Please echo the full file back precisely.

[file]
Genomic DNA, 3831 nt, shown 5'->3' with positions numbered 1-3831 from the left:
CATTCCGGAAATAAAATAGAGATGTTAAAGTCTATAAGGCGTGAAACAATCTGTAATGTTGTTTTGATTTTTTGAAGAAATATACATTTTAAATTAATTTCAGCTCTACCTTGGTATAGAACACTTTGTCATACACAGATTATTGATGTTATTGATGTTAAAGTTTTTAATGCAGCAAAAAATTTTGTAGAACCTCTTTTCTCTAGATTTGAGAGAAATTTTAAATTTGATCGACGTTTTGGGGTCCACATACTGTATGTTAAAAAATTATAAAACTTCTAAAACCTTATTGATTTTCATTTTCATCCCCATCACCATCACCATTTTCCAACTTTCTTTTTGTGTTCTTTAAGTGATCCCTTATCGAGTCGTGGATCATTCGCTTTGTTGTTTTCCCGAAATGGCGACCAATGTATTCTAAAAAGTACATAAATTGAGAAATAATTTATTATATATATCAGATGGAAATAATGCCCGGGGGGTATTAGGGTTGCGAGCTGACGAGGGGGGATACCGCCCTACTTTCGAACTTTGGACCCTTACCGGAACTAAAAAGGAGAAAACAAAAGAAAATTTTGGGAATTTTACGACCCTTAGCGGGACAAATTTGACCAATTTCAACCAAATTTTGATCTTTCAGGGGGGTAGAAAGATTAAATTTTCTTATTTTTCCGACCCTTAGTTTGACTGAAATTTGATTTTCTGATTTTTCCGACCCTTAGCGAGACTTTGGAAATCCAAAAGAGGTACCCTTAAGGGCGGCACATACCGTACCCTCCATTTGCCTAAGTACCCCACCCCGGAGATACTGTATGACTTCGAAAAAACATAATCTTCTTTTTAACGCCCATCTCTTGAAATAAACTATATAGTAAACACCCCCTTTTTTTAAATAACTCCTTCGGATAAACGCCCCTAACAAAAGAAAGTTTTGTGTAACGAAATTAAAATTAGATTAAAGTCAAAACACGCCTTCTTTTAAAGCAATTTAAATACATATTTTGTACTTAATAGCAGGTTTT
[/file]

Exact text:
Genomic DNA, 3831 nt, shown 5'->3' with positions numbered 1-3831 from the left:
CATTCCGGAAATAAAATAGAGATGTTAAAGTCTATAAGGCGTGAAACAATCTGTAATGTTGTTTTGATTTTTTGAAGAAATATACATTTTAAATTAATTTCAGCTCTACCTTGGTATAGAACACTTTGTCATACACAGATTATTGATGTTATTGATGTTAAAGTTTTTAATGCAGCAAAAAATTTTGTAGAACCTCTTTTCTCTAGATTTGAGAGAAATTTTAAATTTGATCGACGTTTTGGGGTCCACATACTGTATGTTAAAAAATTATAAAACTTCTAAAACCTTATTGATTTTCATTTTCATCCCCATCACCATCACCATTTTCCAACTTTCTTTTTGTGTTCTTTAAGTGATCCCTTATCGAGTCGTGGATCATTCGCTTTGTTGTTTTCCCGAAATGGCGACCAATGTATTCTAAAAAGTACATAAATTGAGAAATAATTTATTATATATATCAGATGGAAATAATGCCCGGGGGGTATTAGGGTTGCGAGCTGACGAGGGGGGATACCGCCCTACTTTCGAACTTTGGACCCTTACCGGAACTAAAAAGGAGAAAACAAAAGAAAATTTTGGGAATTTTACGACCCTTAGCGGGACAAATTTGACCAATTTCAACCAAATTTTGATCTTTCAGGGGGGTAGAAAGATTAAATTTTCTTATTTTTCCGACCCTTAGTTTGACTGAAATTTGATTTTCTGATTTTTCCGACCCTTAGCGAGACTTTGGAAATCCAAAAGAGGTACCCTTAAGGGCGGCACATACCGTACCCTCCATTTGCCTAAGTACCCCACCCCGGAGATACTGTATGACTTCGAAAAAACATAATCTTCTTTTTAACGCCCATCTCTTGAAATAAACTATATAGTAAACACCCCCTTTTTTTAAATAACTCCTTCGGATAAACGCCCCTAACAAAAGAAAGTTTTGTGTAACGAAATTAAAATTAGATTAAAGTCAAAACACGCCTTCTTTTAAAGCAATTTAAATACATATTTTGTACTTAATAGCAGGTTTT